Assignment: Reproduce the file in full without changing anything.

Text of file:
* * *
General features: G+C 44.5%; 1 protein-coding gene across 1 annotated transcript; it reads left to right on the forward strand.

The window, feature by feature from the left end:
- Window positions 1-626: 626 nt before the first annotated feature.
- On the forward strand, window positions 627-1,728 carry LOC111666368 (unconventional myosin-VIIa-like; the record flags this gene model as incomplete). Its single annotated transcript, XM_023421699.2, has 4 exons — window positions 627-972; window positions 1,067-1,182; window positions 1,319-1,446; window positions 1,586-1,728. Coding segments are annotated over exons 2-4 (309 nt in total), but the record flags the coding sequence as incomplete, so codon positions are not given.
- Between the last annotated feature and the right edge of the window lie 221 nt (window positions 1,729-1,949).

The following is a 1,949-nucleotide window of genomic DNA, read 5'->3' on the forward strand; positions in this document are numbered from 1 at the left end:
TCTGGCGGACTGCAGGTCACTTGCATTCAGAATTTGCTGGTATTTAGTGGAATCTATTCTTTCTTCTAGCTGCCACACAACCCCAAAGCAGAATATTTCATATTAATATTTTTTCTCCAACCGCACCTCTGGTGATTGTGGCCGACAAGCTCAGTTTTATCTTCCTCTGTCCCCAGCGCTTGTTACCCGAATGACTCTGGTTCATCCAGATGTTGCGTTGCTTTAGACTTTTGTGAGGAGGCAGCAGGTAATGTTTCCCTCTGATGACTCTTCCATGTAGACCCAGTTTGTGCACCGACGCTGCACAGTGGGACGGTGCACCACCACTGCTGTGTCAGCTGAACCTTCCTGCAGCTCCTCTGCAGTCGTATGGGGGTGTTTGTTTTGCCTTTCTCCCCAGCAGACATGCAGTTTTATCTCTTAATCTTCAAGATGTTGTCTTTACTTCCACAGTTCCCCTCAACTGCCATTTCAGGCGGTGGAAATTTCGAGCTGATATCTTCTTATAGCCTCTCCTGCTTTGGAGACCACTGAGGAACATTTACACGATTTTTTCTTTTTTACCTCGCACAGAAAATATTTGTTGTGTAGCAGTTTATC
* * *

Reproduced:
General features: G+C 44.5%; 1 protein-coding gene across 1 annotated transcript; it reads left to right on the forward strand.

The window, feature by feature from the left end:
- Window positions 1-626: 626 nt before the first annotated feature.
- On the forward strand, window positions 627-1,728 carry LOC111666368 (unconventional myosin-VIIa-like; the record flags this gene model as incomplete). Its single annotated transcript, XM_023421699.2, has 4 exons — window positions 627-972; window positions 1,067-1,182; window positions 1,319-1,446; window positions 1,586-1,728. Coding segments are annotated over exons 2-4 (309 nt in total), but the record flags the coding sequence as incomplete, so codon positions are not given.
- Between the last annotated feature and the right edge of the window lie 221 nt (window positions 1,729-1,949).

The following is a 1,949-nucleotide window of genomic DNA, read 5'->3' on the forward strand; positions in this document are numbered from 1 at the left end:
TCTGGCGGACTGCAGGTCACTTGCATTCAGAATTTGCTGGTATTTAGTGGAATCTATTCTTTCTTCTAGCTGCCACACAACCCCAAAGCAGAATATTTCATATTAATATTTTTTCTCCAACCGCACCTCTGGTGATTGTGGCCGACAAGCTCAGTTTTATCTTCCTCTGTCCCCAGCGCTTGTTACCCGAATGACTCTGGTTCATCCAGATGTTGCGTTGCTTTAGACTTTTGTGAGGAGGCAGCAGGTAATGTTTCCCTCTGATGACTCTTCCATGTAGACCCAGTTTGTGCACCGACGCTGCACAGTGGGACGGTGCACCACCACTGCTGTGTCAGCTGAACCTTCCTGCAGCTCCTCTGCAGTCGTATGGGGGTGTTTGTTTTGCCTTTCTCCCCAGCAGACATGCAGTTTTATCTCTTAATCTTCAAGATGTTGTCTTTACTTCCACAGTTCCCCTCAACTGCCATTTCAGGCGGTGGAAATTTCGAGCTGATATCTTCTTATAGCCTCTCCTGCTTTGGAGACCACTGAGGAACATTTACACGATTTTTTCTTTTTTACCTCGCACAGAAAATATTTGTTGTGTAGCAGTTTATC